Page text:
Dmitrievskiy has been travelling to Chechnya since 1995. He and Chelysheva, who officially visit Chechnya not as journalists but as humanitarian workers helping child victims of the conflict, were in the region early last month where they spoke to young men who had suffered beatings and electric shock treatment on suspicion of being insurgents. Dmitrievskiy says that some 3,000 people have "disappeared" following abductions since 2002 and that only two people have been convicted of such crimes in the same period. Chechnya is policed, he says, by an 8,000-strong security force attached to the interior ministry.

Both journalists strongly reject the notion, perpetrated by the Russian authorities, that Chechnya has emerged from conflict and has entered a period of rebuilding and reconciliation.

Chelysheva says: "The Chechen people have been mousetrapped. They don't have anywhere to flee this continuing war on civilians. There's no safe place for them to go elsewhere in Russia because they are immediately put under surveillance by the Russian security forces."

Dmitrievsky has been active in Russian human rights work since he was 21 years old. He set up the Russian Chechen Friendship Society in 2000, shortly after 100 people died following a series of bomb attacks on Moscow blocks of flats. The attacks were blamed on Chechen terrorists and led to Putin sending Russian troops into Chechnya.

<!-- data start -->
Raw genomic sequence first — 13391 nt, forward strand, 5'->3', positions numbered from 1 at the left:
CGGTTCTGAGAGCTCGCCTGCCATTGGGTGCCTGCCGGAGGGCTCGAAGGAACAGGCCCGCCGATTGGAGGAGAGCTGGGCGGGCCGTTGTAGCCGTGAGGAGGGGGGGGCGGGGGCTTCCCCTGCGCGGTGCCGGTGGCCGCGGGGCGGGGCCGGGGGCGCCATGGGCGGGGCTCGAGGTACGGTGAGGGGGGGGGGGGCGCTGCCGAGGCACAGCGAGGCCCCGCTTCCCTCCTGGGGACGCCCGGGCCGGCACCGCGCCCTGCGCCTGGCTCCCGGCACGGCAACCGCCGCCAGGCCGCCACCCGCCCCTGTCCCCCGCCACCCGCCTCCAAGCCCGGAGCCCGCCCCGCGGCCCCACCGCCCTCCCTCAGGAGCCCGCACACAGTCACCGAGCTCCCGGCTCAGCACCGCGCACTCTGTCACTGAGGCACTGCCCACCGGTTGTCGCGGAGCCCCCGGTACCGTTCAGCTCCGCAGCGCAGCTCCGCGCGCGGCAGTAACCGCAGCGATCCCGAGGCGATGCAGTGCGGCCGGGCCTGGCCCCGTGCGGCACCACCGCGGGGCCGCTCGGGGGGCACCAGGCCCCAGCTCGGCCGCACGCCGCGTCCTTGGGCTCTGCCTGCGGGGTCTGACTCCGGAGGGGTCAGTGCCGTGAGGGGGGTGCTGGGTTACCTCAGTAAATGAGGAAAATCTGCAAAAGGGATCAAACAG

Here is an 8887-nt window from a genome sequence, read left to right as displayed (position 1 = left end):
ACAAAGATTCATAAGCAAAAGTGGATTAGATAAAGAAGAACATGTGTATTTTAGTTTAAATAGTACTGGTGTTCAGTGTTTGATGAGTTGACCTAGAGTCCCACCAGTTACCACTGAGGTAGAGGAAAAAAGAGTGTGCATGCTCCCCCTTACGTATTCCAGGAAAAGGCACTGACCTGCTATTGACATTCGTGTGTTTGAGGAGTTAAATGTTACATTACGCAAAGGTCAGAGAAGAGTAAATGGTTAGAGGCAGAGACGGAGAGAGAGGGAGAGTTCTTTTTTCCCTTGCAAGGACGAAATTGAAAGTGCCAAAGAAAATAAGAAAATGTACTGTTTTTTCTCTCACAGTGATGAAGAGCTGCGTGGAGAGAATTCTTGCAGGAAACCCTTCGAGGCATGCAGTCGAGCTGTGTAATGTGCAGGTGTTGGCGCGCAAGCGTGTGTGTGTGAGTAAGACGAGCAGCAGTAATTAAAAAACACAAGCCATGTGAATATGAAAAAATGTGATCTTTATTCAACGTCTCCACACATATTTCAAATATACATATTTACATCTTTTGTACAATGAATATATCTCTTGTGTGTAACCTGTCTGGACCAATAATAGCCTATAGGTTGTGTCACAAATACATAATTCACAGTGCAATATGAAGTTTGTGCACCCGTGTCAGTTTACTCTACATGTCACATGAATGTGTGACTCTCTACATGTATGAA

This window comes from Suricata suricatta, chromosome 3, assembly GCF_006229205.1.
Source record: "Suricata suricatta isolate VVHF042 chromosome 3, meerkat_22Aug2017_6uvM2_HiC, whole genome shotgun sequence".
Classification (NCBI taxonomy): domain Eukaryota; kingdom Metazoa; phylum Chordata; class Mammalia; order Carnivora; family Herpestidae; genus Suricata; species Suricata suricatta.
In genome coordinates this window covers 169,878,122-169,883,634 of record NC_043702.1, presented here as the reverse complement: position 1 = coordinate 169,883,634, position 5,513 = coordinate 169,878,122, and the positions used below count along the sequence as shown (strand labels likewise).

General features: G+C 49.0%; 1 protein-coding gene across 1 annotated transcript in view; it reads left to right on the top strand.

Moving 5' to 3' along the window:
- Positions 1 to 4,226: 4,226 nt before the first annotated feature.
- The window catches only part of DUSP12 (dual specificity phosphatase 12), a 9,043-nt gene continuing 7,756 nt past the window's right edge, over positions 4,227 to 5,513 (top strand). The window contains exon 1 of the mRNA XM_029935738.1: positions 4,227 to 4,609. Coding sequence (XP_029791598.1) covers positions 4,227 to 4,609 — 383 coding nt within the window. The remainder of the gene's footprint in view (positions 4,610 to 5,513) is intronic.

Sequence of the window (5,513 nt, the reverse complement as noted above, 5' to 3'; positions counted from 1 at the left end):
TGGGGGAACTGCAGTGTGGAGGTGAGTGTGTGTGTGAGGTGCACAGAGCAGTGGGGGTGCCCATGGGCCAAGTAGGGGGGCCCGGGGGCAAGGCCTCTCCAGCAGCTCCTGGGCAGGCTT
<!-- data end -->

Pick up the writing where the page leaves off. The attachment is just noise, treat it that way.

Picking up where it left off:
In 2004, Dmitrievskiy attempted to mediate with terrorists in the Beslan school siege, which ended with the massacre of hundreds of people.

But in February this year he was convicted under the Russian criminal code of "using mass media to make public calls to carry out extremist activity" following his publication of the two articles by Chechen separatist leaders. He is appealing the conviction.

On their recent visit to the region, they observed giant portraits of the 29-year-old, pro-Moscow, Prime Minister Ramzan Kadyrov. Like many members of the interior ministry security forces, Kadyrov is a former rebel who fought against the Russians before switching sides.

Chelysheva says she was "horrified" by the level of intimidation she observed last month. "People would only whisper to us because they were afraid their neighbours might report them to the security forces because they were in contact with journalists."

Following the presentation of the Amnesty award by the BBC correspondent John Simpson last week, Kate Allen, the Amnesty International UK director, praised Dmitrievskiy and Chelysheva for their "crucial role in defending human rights through their professional work". She said: "Russian journalists who report on events in Chechnya face one of the world's most daunting journalistic challenges and I salute the inspiring work of Stanislav and Oksana."

Continuing that work will not be easy. The last edition of Pravo-zashchita failed to appear after the Russian Chechen Friendship Society was obliged to abandon offices that had been provided by municipal authorities. They have found new premises although they expect the owners of the building to come under pressure from the authorities.

Most journalistic awards end up gathering dust on mantelpieces. But Dmitrievskiy and Chelysheva know they will return to Russia with not just an award but the safeguard of an international profile. "It's not just recognition of the importance of our work and its usefulness," says Chelysheva of the award. "It means security for us."